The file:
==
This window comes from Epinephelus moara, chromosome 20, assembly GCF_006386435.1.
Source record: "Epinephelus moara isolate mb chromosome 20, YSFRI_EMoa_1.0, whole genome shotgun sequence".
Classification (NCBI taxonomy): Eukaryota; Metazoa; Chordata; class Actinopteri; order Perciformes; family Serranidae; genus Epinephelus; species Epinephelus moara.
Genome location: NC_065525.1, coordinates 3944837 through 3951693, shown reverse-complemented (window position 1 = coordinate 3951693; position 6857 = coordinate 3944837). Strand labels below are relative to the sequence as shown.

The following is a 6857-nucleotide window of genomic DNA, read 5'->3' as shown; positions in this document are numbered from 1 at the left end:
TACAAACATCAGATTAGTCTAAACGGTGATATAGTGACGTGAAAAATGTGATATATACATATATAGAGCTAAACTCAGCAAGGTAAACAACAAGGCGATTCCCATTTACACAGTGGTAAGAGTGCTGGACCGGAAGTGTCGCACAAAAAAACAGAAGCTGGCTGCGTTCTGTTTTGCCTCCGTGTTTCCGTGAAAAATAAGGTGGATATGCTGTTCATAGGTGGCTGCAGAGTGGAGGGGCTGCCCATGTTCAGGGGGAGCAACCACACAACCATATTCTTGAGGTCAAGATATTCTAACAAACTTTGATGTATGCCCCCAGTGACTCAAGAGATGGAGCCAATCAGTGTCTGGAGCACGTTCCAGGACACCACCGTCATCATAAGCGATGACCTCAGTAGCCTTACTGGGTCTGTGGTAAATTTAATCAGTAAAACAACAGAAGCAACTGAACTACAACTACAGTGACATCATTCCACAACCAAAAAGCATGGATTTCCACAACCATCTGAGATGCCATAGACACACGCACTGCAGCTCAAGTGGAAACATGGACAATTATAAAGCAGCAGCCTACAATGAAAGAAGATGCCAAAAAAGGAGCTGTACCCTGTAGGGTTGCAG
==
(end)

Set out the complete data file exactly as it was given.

This window comes from Epinephelus moara, chromosome 20, assembly GCF_006386435.1.
Source record: "Epinephelus moara isolate mb chromosome 20, YSFRI_EMoa_1.0, whole genome shotgun sequence".
Classification (NCBI taxonomy): Eukaryota; Metazoa; Chordata; class Actinopteri; order Perciformes; family Serranidae; genus Epinephelus; species Epinephelus moara.
Genome location: NC_065525.1, coordinates 3944837 through 3951693, shown reverse-complemented (window position 1 = coordinate 3951693; position 6857 = coordinate 3944837). Strand labels below are relative to the sequence as shown.

The following is a 6857-nucleotide window of genomic DNA, read 5'->3' as shown; positions in this document are numbered from 1 at the left end:
TACAAACATCAGATTAGTCTAAACGGTGATATAGTGACGTGAAAAATGTGATATATACATATATAGAGCTAAACTCAGCAAGGTAAACAACAAGGCGATTCCCATTTACACAGTGGTAAGAGTGCTGGACCGGAAGTGTCGCACAAAAAAACAGAAGCTGGCTGCGTTCTGTTTTGCCTCCGTGTTTCCGTGAAAAATAAGGTGGATATGCTGTTCATAGGTGGCTGCAGAGTGGAGGGGCTGCCCATGTTCAGGGGGAGCAACCACACAACCATATTCTTGAGGTCAAGATATTCTAACAAACTTTGATGTATGCCCCCAGTGACTCAAGAGATGGAGCCAATCAGTGTCTGGAGCACGTTCCAGGACACCACCGTCATCATAAGCGATGACCTCAGTAGCCTTACTGGGTCTGTGGTAAATTTAATCAGTAAAACAACAGAAGCAACTGAACTACAACTACAGTGACATCATTCCACAACCAAAAAGCATGGATTTCCACAACCATCTGAGATGCCATAGACACACGCACTGCAGCTCAAGTGGAAACATGGACAATTATAAAGCAGCAGCCTACAATGAAAGAAGATGCCAAAAAAGGAGCTGTACCCTGTAGGGTTGCAG